Montgomery Distillery co-owner Ryan Montgomery figured he had the perfect birthday gift idea for distiller Chad Larrabee this summer: a distiller’s bung mallet made specially by a Los Angeles-based wood shop. Now that mallet is being marketed by none other than Nick Offerman, the mustachioed comedian who plays Ron Swanson on NBC’s hit series “Parks and Recreation” and who also happens to own the Offerman Woodshop—the very outfit Montgomery commissioned.
“We’ve always teased Chad that he resembles Ron Swanson in many ways,” Montgomery says. “He’s about the manliest man we know. On the weekends he’s always off hiking or chopping wood in the mountains or rescuing animals from trees or something. And he had a mustache for a long time too.”
It’s a strange twist for Missoula’s year-old distillery. What started as a gift is now officially billed online as the Offerman Bung Mallet, “the perfect companion for all manly folk, male and female.” The wood shop is selling them for $125 each. Montgomery isn’t sure how many Offerman’s shop will actually move. But he says Larrabee’s made good use of the original so far.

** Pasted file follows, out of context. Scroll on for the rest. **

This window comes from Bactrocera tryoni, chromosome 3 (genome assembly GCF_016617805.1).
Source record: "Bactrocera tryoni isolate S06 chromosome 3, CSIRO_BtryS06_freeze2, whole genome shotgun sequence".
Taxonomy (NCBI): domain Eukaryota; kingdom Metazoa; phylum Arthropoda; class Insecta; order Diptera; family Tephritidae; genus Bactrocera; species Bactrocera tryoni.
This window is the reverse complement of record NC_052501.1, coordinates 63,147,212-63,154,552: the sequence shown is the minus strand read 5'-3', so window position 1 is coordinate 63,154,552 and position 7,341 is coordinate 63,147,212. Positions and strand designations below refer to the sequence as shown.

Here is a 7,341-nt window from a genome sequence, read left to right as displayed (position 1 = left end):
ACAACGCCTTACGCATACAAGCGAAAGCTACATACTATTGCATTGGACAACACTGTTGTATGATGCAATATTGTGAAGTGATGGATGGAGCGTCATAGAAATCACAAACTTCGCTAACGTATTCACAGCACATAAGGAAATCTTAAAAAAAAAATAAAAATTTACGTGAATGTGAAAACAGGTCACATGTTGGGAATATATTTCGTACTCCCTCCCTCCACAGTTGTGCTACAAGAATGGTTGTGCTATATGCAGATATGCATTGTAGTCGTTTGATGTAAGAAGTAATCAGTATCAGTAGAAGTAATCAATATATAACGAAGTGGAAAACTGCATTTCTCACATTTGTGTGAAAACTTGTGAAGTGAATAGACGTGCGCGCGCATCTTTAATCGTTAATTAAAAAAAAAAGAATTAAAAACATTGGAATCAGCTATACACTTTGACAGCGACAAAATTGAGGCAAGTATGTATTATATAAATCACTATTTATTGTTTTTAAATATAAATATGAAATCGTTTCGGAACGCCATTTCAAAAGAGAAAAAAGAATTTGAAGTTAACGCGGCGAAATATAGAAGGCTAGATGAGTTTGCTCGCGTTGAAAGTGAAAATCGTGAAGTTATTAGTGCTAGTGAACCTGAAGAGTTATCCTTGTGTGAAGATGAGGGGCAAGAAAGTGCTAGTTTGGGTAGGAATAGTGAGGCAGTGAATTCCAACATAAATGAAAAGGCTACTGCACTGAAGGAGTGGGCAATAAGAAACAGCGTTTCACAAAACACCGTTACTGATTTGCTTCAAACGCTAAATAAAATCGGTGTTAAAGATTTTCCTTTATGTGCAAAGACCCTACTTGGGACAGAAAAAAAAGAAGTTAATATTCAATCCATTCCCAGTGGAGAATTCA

“We had actually just barreled whiskey that week,” Montgomery says, “and we’d said something about having a cool bung mallet to finish off the whiskey and put it to sleep for a number of years.”
Montgomery adds the deal with Offerman Wood Shop came with a Swanson-esque stipulation: Send along some whiskey, once it’s aged.
Random celebrity ties aside, Montgomery Distillery has been preparing to roll out several new spirits this fall. Among them is a beer schnapps made from distilled Big Sky Belgian Pale Ale. Bigfork’s Whistling Andy became the first Montana distillery to produce a beer liqueur with its Hopschnop, made from distilled Blackfoot IPA. Montgomery decided to age its own Big Sky concoction in a used bourbon barrel purchased from the brewery.
“So it’s kind of a mix of the original bourbon, the imperial stout, the barley wine,” Montgomery says, “and then there’s this strong flavor of the Belgian Pale Ale.”
The distillery hoped to release the schnapps to coincide with the Montana Brewers Fall Festival in late September, but is still awaiting labeling approval from the federal government. In the meantime, Montgomery says he’s in preliminary talks with Draught Works to produce a similar liqueur using one of its brews.